Home  »  Volume IV: English PROSE AND POETRY SIR THOMAS NORTH TO MICHAEL DRAYTON  »  § 12. John Taylor, the Thames waterman

The Cambridge History of English and American Literature in 18 Volumes (1907–21).
Volume IV. Prose and Poetry: Sir Thomas North to Michael Drayton.

XVIII. The Book-Trade, 1557–1625

§ 12. John Taylor, the Thames waterman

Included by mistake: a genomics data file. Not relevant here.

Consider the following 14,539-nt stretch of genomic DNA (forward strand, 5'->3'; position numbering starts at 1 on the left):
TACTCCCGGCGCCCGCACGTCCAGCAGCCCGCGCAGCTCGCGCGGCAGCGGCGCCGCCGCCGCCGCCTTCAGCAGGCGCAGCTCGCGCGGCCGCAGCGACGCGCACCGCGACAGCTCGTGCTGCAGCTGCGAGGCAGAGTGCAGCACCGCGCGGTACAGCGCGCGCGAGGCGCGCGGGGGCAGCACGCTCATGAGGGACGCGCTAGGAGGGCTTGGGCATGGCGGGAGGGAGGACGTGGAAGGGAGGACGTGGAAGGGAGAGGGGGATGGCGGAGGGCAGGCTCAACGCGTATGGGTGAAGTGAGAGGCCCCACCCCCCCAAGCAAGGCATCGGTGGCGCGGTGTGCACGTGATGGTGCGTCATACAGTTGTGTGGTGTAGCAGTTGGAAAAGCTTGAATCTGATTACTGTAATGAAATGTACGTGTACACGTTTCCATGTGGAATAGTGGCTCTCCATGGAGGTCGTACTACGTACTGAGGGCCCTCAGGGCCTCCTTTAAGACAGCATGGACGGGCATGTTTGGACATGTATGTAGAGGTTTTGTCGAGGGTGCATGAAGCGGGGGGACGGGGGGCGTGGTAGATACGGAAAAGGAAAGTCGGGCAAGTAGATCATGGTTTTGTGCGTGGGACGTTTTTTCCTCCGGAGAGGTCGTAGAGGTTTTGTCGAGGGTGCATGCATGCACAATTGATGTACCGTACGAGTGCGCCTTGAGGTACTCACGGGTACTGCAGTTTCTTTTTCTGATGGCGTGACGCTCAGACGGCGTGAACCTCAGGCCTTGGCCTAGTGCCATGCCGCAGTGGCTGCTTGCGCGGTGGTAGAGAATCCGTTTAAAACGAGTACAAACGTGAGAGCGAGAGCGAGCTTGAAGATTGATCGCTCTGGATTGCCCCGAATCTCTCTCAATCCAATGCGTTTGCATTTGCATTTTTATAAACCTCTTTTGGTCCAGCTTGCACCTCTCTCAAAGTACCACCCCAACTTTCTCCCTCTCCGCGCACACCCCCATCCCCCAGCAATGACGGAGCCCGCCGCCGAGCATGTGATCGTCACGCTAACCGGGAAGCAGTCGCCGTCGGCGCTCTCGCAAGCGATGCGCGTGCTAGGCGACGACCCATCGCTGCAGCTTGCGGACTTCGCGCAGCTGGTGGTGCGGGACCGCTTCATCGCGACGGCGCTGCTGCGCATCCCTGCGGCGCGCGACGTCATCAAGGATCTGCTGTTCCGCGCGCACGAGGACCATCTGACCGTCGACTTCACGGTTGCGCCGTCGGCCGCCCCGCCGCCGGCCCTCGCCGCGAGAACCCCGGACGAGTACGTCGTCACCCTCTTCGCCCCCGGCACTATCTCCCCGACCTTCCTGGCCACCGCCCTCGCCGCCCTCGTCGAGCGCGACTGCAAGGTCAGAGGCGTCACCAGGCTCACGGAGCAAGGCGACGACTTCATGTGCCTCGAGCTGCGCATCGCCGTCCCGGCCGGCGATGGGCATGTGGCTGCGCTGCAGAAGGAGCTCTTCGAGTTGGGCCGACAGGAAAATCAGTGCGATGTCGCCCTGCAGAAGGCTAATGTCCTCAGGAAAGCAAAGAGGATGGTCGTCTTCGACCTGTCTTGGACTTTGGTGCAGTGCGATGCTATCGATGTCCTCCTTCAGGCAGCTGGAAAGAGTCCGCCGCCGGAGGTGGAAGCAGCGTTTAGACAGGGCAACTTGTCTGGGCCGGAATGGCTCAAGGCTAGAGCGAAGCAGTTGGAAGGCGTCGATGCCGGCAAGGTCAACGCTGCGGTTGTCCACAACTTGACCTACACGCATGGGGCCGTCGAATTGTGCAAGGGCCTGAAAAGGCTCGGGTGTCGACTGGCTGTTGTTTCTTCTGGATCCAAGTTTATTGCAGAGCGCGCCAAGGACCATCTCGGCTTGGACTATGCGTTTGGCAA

John Minsheu, the lexicographer, indeed, took matters into his own hands, and, in 1617, printed “at his owne charge, for the publicke good,” his polyglot dictionary, Ductor in linguas; but, as stationers boycotted the book, he was forced to seek subscribers for it himself, and the experiment does not seem to have been a success. John Taylor, the Thames waterman, also resorted to publication by subscription, and, in his case, his whimsical personality, added to the amusement afforded by the rough wit and boisterous humour of his effusions, secured a large number of patrons. Before starting on one of his eccentric journeys, he would circulate a quantity of prospectuses or “Taylor’s bills,” as he called them, with the object of securing subscribers for the account of his travels to be afterwards published. In this way, he obtained more than sixteen hundred subscribers to The Pennyles Pilgrimage (1618), a record of his journey on foot into Scotland. On the strength of this list, he had 4500 copies printed, but nearly half the subscribers refused to pay, and he castigated the defaulters in an amusing brochure entitled A Kicksey Winsey, or, A Lerry Come-Twang, which he issued in the following year. He also worked off copies of his publications by “presenting” them to various people, not forgetting to call on the morrow for “sweet remuneration.” But, notwithstanding king James’s dictum, as reported by Ben Jonson, that he did not “see ever any verses in England equal to the Sculler’s,” Taylor cannot be accounted as anything more than a voluminous scribbler, possessed of irrepressible assurance and facile wit of a coarse vein. He had, however, the saving grace of acute observation of men and manners, and this has given his productions a certain value for the student of social history. The term “literary bargee” befits him much better than his own self-styled title “the water-poet”; and his unrelenting satirical persecution of Thomas Coryate shows him in an unamiable light. In 1630, he gathered into one folio volume, which he called All the Workes of John Taylor the Water-poet, sixty-three of his pieces in prose and verse; but, before his death, in 1653, the number of his publications had exceeded one hundred and fifty.